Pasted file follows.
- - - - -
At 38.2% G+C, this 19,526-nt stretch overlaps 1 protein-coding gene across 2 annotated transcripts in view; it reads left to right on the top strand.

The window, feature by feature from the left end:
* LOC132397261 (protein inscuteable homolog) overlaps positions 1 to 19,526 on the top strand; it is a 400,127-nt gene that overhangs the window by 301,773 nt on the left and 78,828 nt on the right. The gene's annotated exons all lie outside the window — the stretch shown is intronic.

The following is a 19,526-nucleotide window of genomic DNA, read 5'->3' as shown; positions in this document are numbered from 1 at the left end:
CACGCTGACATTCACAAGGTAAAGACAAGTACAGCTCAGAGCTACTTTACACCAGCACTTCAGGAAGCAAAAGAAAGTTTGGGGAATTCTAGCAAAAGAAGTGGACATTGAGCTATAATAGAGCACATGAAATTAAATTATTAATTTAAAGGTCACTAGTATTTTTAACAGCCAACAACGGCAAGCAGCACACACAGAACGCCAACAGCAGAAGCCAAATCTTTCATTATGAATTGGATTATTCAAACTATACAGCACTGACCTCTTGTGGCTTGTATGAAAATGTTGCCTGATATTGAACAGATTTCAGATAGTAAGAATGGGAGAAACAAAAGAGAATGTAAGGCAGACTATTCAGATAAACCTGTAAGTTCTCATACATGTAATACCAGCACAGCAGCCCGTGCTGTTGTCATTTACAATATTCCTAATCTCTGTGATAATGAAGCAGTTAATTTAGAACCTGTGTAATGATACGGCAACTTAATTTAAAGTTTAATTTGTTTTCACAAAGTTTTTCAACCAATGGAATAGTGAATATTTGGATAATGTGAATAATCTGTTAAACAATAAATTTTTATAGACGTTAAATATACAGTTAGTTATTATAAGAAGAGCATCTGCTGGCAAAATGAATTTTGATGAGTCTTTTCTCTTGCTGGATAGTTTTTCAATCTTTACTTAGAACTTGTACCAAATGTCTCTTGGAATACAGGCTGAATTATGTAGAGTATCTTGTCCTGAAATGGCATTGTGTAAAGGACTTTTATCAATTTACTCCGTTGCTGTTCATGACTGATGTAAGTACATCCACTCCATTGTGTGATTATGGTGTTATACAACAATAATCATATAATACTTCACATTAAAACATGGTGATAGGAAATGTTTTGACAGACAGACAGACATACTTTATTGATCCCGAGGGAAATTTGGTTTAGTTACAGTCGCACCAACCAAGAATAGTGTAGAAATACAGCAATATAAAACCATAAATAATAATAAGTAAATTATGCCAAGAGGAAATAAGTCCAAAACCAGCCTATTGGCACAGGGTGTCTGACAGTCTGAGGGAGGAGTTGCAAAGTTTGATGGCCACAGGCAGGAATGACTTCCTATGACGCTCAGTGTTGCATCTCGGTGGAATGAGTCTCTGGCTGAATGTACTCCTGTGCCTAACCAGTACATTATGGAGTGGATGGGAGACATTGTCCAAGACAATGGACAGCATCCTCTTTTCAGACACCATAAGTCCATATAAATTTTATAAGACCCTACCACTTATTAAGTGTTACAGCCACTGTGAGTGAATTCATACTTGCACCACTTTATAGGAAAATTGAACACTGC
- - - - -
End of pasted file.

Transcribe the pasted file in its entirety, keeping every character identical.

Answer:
At 38.2% G+C, this 19,526-nt stretch overlaps 1 protein-coding gene across 2 annotated transcripts in view; it reads left to right on the top strand.

The window, feature by feature from the left end:
* LOC132397261 (protein inscuteable homolog) overlaps positions 1 to 19,526 on the top strand; it is a 400,127-nt gene that overhangs the window by 301,773 nt on the left and 78,828 nt on the right. The gene's annotated exons all lie outside the window — the stretch shown is intronic.

The following is a 19,526-nucleotide window of genomic DNA, read 5'->3' as shown; positions in this document are numbered from 1 at the left end:
CACGCTGACATTCACAAGGTAAAGACAAGTACAGCTCAGAGCTACTTTACACCAGCACTTCAGGAAGCAAAAGAAAGTTTGGGGAATTCTAGCAAAAGAAGTGGACATTGAGCTATAATAGAGCACATGAAATTAAATTATTAATTTAAAGGTCACTAGTATTTTTAACAGCCAACAACGGCAAGCAGCACACACAGAACGCCAACAGCAGAAGCCAAATCTTTCATTATGAATTGGATTATTCAAACTATACAGCACTGACCTCTTGTGGCTTGTATGAAAATGTTGCCTGATATTGAACAGATTTCAGATAGTAAGAATGGGAGAAACAAAAGAGAATGTAAGGCAGACTATTCAGATAAACCTGTAAGTTCTCATACATGTAATACCAGCACAGCAGCCCGTGCTGTTGTCATTTACAATATTCCTAATCTCTGTGATAATGAAGCAGTTAATTTAGAACCTGTGTAATGATACGGCAACTTAATTTAAAGTTTAATTTGTTTTCACAAAGTTTTTCAACCAATGGAATAGTGAATATTTGGATAATGTGAATAATCTGTTAAACAATAAATTTTTATAGACGTTAAATATACAGTTAGTTATTATAAGAAGAGCATCTGCTGGCAAAATGAATTTTGATGAGTCTTTTCTCTTGCTGGATAGTTTTTCAATCTTTACTTAGAACTTGTACCAAATGTCTCTTGGAATACAGGCTGAATTATGTAGAGTATCTTGTCCTGAAATGGCATTGTGTAAAGGACTTTTATCAATTTACTCCGTTGCTGTTCATGACTGATGTAAGTACATCCACTCCATTGTGTGATTATGGTGTTATACAACAATAATCATATAATACTTCACATTAAAACATGGTGATAGGAAATGTTTTGACAGACAGACAGACATACTTTATTGATCCCGAGGGAAATTTGGTTTAGTTACAGTCGCACCAACCAAGAATAGTGTAGAAATACAGCAATATAAAACCATAAATAATAATAAGTAAATTATGCCAAGAGGAAATAAGTCCAAAACCAGCCTATTGGCACAGGGTGTCTGACAGTCTGAGGGAGGAGTTGCAAAGTTTGATGGCCACAGGCAGGAATGACTTCCTATGACGCTCAGTGTTGCATCTCGGTGGAATGAGTCTCTGGCTGAATGTACTCCTGTGCCTAACCAGTACATTATGGAGTGGATGGGAGACATTGTCCAAGACAATGGACAGCATCCTCTTTTCAGACACCATAAGTCCATATAAATTTTATAAGACCCTACCACTTATTAAGTGTTACAGCCACTGTGAGTGAATTCATACTTGCACCACTTTATAGGAAAATTGAACACTGC